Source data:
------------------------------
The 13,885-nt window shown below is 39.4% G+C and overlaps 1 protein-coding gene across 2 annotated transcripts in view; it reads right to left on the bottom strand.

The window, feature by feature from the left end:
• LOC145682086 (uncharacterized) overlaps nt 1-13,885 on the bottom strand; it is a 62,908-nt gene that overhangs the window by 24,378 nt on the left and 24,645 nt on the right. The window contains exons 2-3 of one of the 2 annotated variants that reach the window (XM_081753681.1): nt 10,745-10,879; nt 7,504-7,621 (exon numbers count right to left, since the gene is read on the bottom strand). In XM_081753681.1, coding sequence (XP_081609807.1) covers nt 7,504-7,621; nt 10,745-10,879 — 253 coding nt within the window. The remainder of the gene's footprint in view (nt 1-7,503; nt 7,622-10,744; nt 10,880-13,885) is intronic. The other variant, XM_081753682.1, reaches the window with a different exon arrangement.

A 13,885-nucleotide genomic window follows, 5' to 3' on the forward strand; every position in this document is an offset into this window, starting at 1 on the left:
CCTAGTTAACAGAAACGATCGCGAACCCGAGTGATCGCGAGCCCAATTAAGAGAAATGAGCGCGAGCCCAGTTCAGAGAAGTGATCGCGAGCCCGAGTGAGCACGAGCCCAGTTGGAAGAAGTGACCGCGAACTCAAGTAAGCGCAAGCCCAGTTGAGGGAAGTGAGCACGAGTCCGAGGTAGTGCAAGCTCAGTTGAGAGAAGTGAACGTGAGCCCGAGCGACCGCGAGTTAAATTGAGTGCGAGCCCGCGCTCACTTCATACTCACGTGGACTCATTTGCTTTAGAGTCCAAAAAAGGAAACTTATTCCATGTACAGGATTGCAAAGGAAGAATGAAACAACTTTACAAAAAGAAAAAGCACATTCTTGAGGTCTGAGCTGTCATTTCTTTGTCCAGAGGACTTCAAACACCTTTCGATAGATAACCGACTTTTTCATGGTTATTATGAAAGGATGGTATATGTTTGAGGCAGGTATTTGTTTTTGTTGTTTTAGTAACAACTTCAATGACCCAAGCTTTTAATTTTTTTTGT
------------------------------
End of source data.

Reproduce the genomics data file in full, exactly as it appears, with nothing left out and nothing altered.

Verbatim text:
The 13,885-nt window shown below is 39.4% G+C and overlaps 1 protein-coding gene across 2 annotated transcripts in view; it reads right to left on the bottom strand.

The window, feature by feature from the left end:
• LOC145682086 (uncharacterized) overlaps nt 1-13,885 on the bottom strand; it is a 62,908-nt gene that overhangs the window by 24,378 nt on the left and 24,645 nt on the right. The window contains exons 2-3 of one of the 2 annotated variants that reach the window (XM_081753681.1): nt 10,745-10,879; nt 7,504-7,621 (exon numbers count right to left, since the gene is read on the bottom strand). In XM_081753681.1, coding sequence (XP_081609807.1) covers nt 7,504-7,621; nt 10,745-10,879 — 253 coding nt within the window. The remainder of the gene's footprint in view (nt 1-7,503; nt 7,622-10,744; nt 10,880-13,885) is intronic. The other variant, XM_081753682.1, reaches the window with a different exon arrangement.

A 13,885-nucleotide genomic window follows, 5' to 3' on the forward strand; every position in this document is an offset into this window, starting at 1 on the left:
CCTAGTTAACAGAAACGATCGCGAACCCGAGTGATCGCGAGCCCAATTAAGAGAAATGAGCGCGAGCCCAGTTCAGAGAAGTGATCGCGAGCCCGAGTGAGCACGAGCCCAGTTGGAAGAAGTGACCGCGAACTCAAGTAAGCGCAAGCCCAGTTGAGGGAAGTGAGCACGAGTCCGAGGTAGTGCAAGCTCAGTTGAGAGAAGTGAACGTGAGCCCGAGCGACCGCGAGTTAAATTGAGTGCGAGCCCGCGCTCACTTCATACTCACGTGGACTCATTTGCTTTAGAGTCCAAAAAAGGAAACTTATTCCATGTACAGGATTGCAAAGGAAGAATGAAACAACTTTACAAAAAGAAAAAGCACATTCTTGAGGTCTGAGCTGTCATTTCTTTGTCCAGAGGACTTCAAACACCTTTCGATAGATAACCGACTTTTTCATGGTTATTATGAAAGGATGGTATATGTTTGAGGCAGGTATTTGTTTTTGTTGTTTTAGTAACAACTTCAATGACCCAAGCTTTTAATTTTTTTTGT